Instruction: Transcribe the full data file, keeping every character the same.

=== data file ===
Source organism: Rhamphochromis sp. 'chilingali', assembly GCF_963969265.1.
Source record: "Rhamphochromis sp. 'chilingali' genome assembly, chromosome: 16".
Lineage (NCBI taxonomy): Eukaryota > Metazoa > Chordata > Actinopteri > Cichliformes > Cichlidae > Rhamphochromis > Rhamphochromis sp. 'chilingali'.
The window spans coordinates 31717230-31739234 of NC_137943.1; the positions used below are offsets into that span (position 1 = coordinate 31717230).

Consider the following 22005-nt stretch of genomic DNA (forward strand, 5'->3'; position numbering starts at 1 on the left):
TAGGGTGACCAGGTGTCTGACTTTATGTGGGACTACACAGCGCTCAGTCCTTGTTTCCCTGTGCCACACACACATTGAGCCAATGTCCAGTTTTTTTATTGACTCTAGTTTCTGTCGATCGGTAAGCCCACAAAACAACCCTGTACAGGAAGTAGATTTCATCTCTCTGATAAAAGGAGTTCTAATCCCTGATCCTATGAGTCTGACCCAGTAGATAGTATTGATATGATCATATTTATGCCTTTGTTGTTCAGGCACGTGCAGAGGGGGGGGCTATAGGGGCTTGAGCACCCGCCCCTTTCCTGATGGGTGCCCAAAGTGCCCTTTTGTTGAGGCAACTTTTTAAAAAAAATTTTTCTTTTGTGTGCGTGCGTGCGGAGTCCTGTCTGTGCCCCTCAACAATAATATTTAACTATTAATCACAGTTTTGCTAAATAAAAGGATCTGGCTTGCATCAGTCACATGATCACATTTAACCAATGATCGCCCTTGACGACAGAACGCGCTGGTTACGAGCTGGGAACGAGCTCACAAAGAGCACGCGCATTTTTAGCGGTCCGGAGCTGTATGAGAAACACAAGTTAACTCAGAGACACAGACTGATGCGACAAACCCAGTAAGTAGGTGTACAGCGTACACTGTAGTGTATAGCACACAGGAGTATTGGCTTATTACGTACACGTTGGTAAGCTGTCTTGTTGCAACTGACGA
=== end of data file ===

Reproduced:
Source organism: Rhamphochromis sp. 'chilingali', assembly GCF_963969265.1.
Source record: "Rhamphochromis sp. 'chilingali' genome assembly, chromosome: 16".
Lineage (NCBI taxonomy): Eukaryota > Metazoa > Chordata > Actinopteri > Cichliformes > Cichlidae > Rhamphochromis > Rhamphochromis sp. 'chilingali'.
The window spans coordinates 31717230-31739234 of NC_137943.1; the positions used below are offsets into that span (position 1 = coordinate 31717230).

Consider the following 22005-nt stretch of genomic DNA (forward strand, 5'->3'; position numbering starts at 1 on the left):
TAGGGTGACCAGGTGTCTGACTTTATGTGGGACTACACAGCGCTCAGTCCTTGTTTCCCTGTGCCACACACACATTGAGCCAATGTCCAGTTTTTTTATTGACTCTAGTTTCTGTCGATCGGTAAGCCCACAAAACAACCCTGTACAGGAAGTAGATTTCATCTCTCTGATAAAAGGAGTTCTAATCCCTGATCCTATGAGTCTGACCCAGTAGATAGTATTGATATGATCATATTTATGCCTTTGTTGTTCAGGCACGTGCAGAGGGGGGGGCTATAGGGGCTTGAGCACCCGCCCCTTTCCTGATGGGTGCCCAAAGTGCCCTTTTGTTGAGGCAACTTTTTAAAAAAAATTTTTCTTTTGTGTGCGTGCGTGCGGAGTCCTGTCTGTGCCCCTCAACAATAATATTTAACTATTAATCACAGTTTTGCTAAATAAAAGGATCTGGCTTGCATCAGTCACATGATCACATTTAACCAATGATCGCCCTTGACGACAGAACGCGCTGGTTACGAGCTGGGAACGAGCTCACAAAGAGCACGCGCATTTTTAGCGGTCCGGAGCTGTATGAGAAACACAAGTTAACTCAGAGACACAGACTGATGCGACAAACCCAGTAAGTAGGTGTACAGCGTACACTGTAGTGTATAGCACACAGGAGTATTGGCTTATTACGTACACGTTGGTAAGCTGTCTTGTTGCAACTGACGA